Japan has pledged $26 million for the reparation and preservation of the Angkor Wat Archeological Complex’s western causeway.
The renovation works, which require that a bridge used by tourists to access the site be closed, will not disturb the regular flow of visitors to the world-famous attraction, according to Deputy Prime Minister Sok An.
Sok An told some 1,000 attendees at the announcement ceremony on Monday that a floating bridge would be used as a substitute for the original until the work was finished.
“We will close Spean Harl,” he said, referring to the causeway. “Only engineers and workers will have access to work. We won’t stop tourists from visiting the temple, so we will build a temporary bridge for them to last the next three to five years.”
Also the head of the Apsara Authority, the government agency responsible for maintaining Angkor Wat, said the temporary bridge was the best solution to avoid potential damage to the temple’s foundations.
Japan has played an important role in providing both financial and technical support to the renovation of the temples, Kumamaru Yuji, Japan’s ambassador, said via a translator.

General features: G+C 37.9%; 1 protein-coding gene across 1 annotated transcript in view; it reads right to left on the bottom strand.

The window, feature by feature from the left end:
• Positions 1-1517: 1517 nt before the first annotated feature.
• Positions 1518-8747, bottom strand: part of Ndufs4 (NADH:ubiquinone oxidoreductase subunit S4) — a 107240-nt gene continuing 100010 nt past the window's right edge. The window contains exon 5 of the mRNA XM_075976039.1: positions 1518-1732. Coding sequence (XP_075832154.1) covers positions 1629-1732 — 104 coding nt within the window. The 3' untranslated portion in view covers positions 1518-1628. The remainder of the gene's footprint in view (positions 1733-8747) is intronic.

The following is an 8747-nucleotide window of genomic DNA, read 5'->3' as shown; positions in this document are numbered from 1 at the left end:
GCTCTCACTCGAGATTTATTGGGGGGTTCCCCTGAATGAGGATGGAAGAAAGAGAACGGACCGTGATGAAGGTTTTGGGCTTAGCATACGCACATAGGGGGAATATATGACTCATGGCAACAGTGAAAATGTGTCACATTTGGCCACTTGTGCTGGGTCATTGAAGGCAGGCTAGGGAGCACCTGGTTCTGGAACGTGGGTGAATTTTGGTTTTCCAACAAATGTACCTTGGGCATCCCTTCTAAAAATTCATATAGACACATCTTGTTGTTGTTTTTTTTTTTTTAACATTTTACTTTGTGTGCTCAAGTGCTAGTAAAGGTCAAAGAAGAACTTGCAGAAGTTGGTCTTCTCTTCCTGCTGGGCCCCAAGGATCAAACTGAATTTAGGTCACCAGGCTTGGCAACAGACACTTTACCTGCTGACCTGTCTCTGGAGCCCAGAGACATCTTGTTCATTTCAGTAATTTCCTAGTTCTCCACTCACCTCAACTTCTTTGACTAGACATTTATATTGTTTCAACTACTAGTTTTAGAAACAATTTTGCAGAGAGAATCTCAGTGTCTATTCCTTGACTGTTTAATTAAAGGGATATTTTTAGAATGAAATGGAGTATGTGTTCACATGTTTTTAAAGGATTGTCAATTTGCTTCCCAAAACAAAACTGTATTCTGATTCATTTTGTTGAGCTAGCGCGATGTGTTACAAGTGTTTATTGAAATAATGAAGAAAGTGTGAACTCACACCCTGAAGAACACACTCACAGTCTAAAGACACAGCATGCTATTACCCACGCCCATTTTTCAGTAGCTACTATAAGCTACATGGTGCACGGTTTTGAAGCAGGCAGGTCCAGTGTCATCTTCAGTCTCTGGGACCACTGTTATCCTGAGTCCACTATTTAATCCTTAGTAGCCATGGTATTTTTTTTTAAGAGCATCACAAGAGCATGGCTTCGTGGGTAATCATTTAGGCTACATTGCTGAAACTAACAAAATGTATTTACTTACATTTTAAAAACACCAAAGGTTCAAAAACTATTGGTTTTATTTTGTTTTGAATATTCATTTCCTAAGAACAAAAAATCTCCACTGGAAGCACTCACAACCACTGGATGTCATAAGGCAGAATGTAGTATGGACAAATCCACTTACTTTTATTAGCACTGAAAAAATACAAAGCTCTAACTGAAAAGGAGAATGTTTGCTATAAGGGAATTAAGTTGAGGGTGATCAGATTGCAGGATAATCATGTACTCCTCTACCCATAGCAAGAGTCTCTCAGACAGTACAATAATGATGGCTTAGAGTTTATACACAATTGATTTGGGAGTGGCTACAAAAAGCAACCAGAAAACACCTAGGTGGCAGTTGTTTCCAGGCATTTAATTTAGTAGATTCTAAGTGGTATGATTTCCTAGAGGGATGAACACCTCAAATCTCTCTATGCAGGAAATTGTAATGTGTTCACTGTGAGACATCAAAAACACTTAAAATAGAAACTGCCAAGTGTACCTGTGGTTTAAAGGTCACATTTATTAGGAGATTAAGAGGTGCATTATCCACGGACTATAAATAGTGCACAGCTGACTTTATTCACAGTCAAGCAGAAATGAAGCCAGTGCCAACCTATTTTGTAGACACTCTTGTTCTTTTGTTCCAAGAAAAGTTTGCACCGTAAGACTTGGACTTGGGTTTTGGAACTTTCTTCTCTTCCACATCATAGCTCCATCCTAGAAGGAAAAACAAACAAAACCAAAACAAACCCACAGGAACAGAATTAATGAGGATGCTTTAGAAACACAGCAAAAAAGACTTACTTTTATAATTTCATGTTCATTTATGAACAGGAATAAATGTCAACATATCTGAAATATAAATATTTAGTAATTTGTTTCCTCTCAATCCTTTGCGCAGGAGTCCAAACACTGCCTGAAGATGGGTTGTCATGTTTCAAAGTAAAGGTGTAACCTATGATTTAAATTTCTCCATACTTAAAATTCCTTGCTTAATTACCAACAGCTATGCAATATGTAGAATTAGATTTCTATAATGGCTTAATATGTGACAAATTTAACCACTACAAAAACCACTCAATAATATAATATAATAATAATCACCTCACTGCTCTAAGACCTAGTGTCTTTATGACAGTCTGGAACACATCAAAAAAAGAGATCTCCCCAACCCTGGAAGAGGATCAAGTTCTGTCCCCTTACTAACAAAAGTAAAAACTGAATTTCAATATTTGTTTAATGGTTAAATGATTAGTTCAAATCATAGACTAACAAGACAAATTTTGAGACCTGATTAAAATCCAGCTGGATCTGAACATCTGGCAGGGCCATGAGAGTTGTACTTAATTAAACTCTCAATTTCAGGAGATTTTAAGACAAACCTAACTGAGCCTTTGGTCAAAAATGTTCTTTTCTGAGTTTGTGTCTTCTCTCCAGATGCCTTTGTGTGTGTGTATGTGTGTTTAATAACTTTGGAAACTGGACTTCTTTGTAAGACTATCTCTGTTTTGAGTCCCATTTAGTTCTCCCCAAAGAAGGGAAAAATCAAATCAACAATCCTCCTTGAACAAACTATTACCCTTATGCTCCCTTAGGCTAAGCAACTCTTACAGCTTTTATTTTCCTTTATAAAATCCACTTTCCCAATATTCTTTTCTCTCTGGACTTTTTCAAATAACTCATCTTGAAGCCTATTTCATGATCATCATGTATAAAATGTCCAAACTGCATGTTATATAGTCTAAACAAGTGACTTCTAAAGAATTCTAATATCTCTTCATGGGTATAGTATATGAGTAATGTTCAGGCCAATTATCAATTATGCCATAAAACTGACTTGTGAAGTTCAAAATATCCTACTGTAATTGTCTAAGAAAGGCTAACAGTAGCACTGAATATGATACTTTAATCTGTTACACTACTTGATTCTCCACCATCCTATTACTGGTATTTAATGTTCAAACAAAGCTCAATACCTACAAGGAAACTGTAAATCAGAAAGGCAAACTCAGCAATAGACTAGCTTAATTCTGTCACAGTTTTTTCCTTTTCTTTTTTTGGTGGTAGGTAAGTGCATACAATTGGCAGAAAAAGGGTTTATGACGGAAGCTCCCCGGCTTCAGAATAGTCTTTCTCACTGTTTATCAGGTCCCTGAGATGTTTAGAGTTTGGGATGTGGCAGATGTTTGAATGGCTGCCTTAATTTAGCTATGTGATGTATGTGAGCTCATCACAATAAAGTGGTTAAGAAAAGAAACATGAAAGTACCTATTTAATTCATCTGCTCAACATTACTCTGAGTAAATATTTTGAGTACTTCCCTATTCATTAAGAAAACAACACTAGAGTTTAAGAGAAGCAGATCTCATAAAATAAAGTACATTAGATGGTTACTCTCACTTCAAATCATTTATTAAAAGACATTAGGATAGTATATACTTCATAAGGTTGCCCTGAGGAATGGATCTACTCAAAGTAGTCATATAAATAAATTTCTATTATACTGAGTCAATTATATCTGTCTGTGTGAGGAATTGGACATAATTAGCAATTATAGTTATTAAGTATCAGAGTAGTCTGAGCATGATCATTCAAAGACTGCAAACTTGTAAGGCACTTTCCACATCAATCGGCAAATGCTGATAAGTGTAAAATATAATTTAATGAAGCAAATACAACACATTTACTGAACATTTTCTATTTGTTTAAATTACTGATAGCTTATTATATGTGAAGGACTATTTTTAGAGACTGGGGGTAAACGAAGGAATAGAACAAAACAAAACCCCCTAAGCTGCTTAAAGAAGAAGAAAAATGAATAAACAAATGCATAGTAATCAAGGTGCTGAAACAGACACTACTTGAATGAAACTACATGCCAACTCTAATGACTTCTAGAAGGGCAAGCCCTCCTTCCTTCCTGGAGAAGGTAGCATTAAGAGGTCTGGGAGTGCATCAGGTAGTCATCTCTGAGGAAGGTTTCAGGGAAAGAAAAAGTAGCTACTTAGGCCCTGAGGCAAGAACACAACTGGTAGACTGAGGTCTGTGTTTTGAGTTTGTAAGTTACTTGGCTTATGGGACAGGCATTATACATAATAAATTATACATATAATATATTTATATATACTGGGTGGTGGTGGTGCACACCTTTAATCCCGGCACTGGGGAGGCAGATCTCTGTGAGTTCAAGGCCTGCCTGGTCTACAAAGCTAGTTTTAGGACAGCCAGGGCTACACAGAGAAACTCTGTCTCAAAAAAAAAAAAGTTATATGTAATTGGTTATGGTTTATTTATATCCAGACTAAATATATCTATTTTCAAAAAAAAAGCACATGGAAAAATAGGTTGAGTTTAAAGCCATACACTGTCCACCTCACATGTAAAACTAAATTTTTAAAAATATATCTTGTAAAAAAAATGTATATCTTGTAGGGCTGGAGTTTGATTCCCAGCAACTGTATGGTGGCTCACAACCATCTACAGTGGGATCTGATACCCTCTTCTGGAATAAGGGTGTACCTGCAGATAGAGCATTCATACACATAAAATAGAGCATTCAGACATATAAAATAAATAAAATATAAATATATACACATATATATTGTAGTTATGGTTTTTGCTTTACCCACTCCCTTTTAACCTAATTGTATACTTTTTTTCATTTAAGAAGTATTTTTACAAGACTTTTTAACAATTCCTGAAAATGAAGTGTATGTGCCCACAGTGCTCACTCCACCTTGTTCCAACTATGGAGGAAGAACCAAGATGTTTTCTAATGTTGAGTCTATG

The Cambodian government will spend $820,000 on renovating the walkway, supplemented by $767,000 from Japan out of its $26 million total.
Toshiaki Koso, rector of Japan’s Sophia University, said at the ceremony that Cambodian field engineers would also learn valuable skills from their Japanese counterparts.
Spean Harl has twice before been the subject of restoration works, once in the 1960s and again past-civil war.
“The more we restore the work of our ancestors, the more we appreciate their hard work,” An said.
The Spean Harl bridge, stretching about 190 meters, includes two naga-shaped railings and is the main entrance into the Angkor Wat complex, visited annually by some 5 million tourists.
The site was listed as a Unesco World Heritage Site in 1992 at the request of the late King Norodom Sihanouk.